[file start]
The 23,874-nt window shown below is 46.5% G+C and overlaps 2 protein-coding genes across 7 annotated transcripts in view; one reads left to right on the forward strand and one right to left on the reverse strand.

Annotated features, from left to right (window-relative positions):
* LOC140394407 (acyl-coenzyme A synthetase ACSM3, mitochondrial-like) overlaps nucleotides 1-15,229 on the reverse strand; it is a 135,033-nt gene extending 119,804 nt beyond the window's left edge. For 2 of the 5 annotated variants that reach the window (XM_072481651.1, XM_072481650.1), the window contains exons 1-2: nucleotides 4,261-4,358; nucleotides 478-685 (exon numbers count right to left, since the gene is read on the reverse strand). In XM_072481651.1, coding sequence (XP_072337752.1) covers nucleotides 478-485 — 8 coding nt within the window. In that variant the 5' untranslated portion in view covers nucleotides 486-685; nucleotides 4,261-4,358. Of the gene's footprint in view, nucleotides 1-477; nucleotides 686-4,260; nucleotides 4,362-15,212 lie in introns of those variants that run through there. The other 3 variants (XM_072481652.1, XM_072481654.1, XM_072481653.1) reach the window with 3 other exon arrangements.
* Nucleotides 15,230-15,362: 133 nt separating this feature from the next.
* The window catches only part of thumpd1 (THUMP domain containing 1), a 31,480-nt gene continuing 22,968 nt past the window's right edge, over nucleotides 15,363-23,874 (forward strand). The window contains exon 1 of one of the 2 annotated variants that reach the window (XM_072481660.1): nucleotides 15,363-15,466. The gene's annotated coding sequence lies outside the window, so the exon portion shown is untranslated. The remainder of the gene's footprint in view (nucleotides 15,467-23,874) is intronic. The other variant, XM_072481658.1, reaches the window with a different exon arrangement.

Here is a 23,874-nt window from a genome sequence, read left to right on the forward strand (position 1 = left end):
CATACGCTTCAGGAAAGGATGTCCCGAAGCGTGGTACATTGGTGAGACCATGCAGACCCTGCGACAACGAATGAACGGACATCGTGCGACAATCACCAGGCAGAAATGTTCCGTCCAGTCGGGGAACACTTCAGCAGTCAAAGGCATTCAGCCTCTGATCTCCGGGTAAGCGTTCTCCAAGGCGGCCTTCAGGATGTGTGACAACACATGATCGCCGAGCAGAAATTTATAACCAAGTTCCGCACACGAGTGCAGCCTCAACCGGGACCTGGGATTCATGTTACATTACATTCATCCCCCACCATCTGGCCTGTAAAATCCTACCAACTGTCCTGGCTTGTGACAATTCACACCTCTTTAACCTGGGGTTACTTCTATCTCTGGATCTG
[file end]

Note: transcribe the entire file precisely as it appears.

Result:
The 23,874-nt window shown below is 46.5% G+C and overlaps 2 protein-coding genes across 7 annotated transcripts in view; one reads left to right on the forward strand and one right to left on the reverse strand.

Annotated features, from left to right (window-relative positions):
* LOC140394407 (acyl-coenzyme A synthetase ACSM3, mitochondrial-like) overlaps nucleotides 1-15,229 on the reverse strand; it is a 135,033-nt gene extending 119,804 nt beyond the window's left edge. For 2 of the 5 annotated variants that reach the window (XM_072481651.1, XM_072481650.1), the window contains exons 1-2: nucleotides 4,261-4,358; nucleotides 478-685 (exon numbers count right to left, since the gene is read on the reverse strand). In XM_072481651.1, coding sequence (XP_072337752.1) covers nucleotides 478-485 — 8 coding nt within the window. In that variant the 5' untranslated portion in view covers nucleotides 486-685; nucleotides 4,261-4,358. Of the gene's footprint in view, nucleotides 1-477; nucleotides 686-4,260; nucleotides 4,362-15,212 lie in introns of those variants that run through there. The other 3 variants (XM_072481652.1, XM_072481654.1, XM_072481653.1) reach the window with 3 other exon arrangements.
* Nucleotides 15,230-15,362: 133 nt separating this feature from the next.
* The window catches only part of thumpd1 (THUMP domain containing 1), a 31,480-nt gene continuing 22,968 nt past the window's right edge, over nucleotides 15,363-23,874 (forward strand). The window contains exon 1 of one of the 2 annotated variants that reach the window (XM_072481660.1): nucleotides 15,363-15,466. The gene's annotated coding sequence lies outside the window, so the exon portion shown is untranslated. The remainder of the gene's footprint in view (nucleotides 15,467-23,874) is intronic. The other variant, XM_072481658.1, reaches the window with a different exon arrangement.

Here is a 23,874-nt window from a genome sequence, read left to right on the forward strand (position 1 = left end):
CATACGCTTCAGGAAAGGATGTCCCGAAGCGTGGTACATTGGTGAGACCATGCAGACCCTGCGACAACGAATGAACGGACATCGTGCGACAATCACCAGGCAGAAATGTTCCGTCCAGTCGGGGAACACTTCAGCAGTCAAAGGCATTCAGCCTCTGATCTCCGGGTAAGCGTTCTCCAAGGCGGCCTTCAGGATGTGTGACAACACATGATCGCCGAGCAGAAATTTATAACCAAGTTCCGCACACGAGTGCAGCCTCAACCGGGACCTGGGATTCATGTTACATTACATTCATCCCCCACCATCTGGCCTGTAAAATCCTACCAACTGTCCTGGCTTGTGACAATTCACACCTCTTTAACCTGGGGTTACTTCTATCTCTGGATCTG